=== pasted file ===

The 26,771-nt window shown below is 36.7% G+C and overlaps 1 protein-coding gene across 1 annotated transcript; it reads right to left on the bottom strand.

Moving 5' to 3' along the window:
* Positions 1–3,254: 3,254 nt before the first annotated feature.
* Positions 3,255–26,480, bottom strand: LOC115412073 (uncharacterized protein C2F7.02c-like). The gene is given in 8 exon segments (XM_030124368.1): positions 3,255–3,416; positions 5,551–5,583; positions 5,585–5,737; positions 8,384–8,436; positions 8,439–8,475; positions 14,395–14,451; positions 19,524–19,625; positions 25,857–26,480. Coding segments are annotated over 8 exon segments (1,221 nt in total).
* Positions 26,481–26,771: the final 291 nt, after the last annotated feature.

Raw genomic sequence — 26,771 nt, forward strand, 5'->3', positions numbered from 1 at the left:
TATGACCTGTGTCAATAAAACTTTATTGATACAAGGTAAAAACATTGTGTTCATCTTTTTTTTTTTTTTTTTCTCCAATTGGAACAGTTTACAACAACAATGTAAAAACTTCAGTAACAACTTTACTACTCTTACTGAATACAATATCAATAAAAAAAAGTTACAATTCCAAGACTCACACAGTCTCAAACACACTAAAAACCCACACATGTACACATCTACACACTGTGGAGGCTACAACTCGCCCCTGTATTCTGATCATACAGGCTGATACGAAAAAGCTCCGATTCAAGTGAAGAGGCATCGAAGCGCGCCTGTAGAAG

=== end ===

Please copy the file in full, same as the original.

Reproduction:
The 26,771-nt window shown below is 36.7% G+C and overlaps 1 protein-coding gene across 1 annotated transcript; it reads right to left on the bottom strand.

Moving 5' to 3' along the window:
* Positions 1–3,254: 3,254 nt before the first annotated feature.
* Positions 3,255–26,480, bottom strand: LOC115412073 (uncharacterized protein C2F7.02c-like). The gene is given in 8 exon segments (XM_030124368.1): positions 3,255–3,416; positions 5,551–5,583; positions 5,585–5,737; positions 8,384–8,436; positions 8,439–8,475; positions 14,395–14,451; positions 19,524–19,625; positions 25,857–26,480. Coding segments are annotated over 8 exon segments (1,221 nt in total).
* Positions 26,481–26,771: the final 291 nt, after the last annotated feature.

Raw genomic sequence — 26,771 nt, forward strand, 5'->3', positions numbered from 1 at the left:
TATGACCTGTGTCAATAAAACTTTATTGATACAAGGTAAAAACATTGTGTTCATCTTTTTTTTTTTTTTTTTCTCCAATTGGAACAGTTTACAACAACAATGTAAAAACTTCAGTAACAACTTTACTACTCTTACTGAATACAATATCAATAAAAAAAAGTTACAATTCCAAGACTCACACAGTCTCAAACACACTAAAAACCCACACATGTACACATCTACACACTGTGGAGGCTACAACTCGCCCCTGTATTCTGATCATACAGGCTGATACGAAAAAGCTCCGATTCAAGTGAAGAGGCATCGAAGCGCGCCTGTAGAAG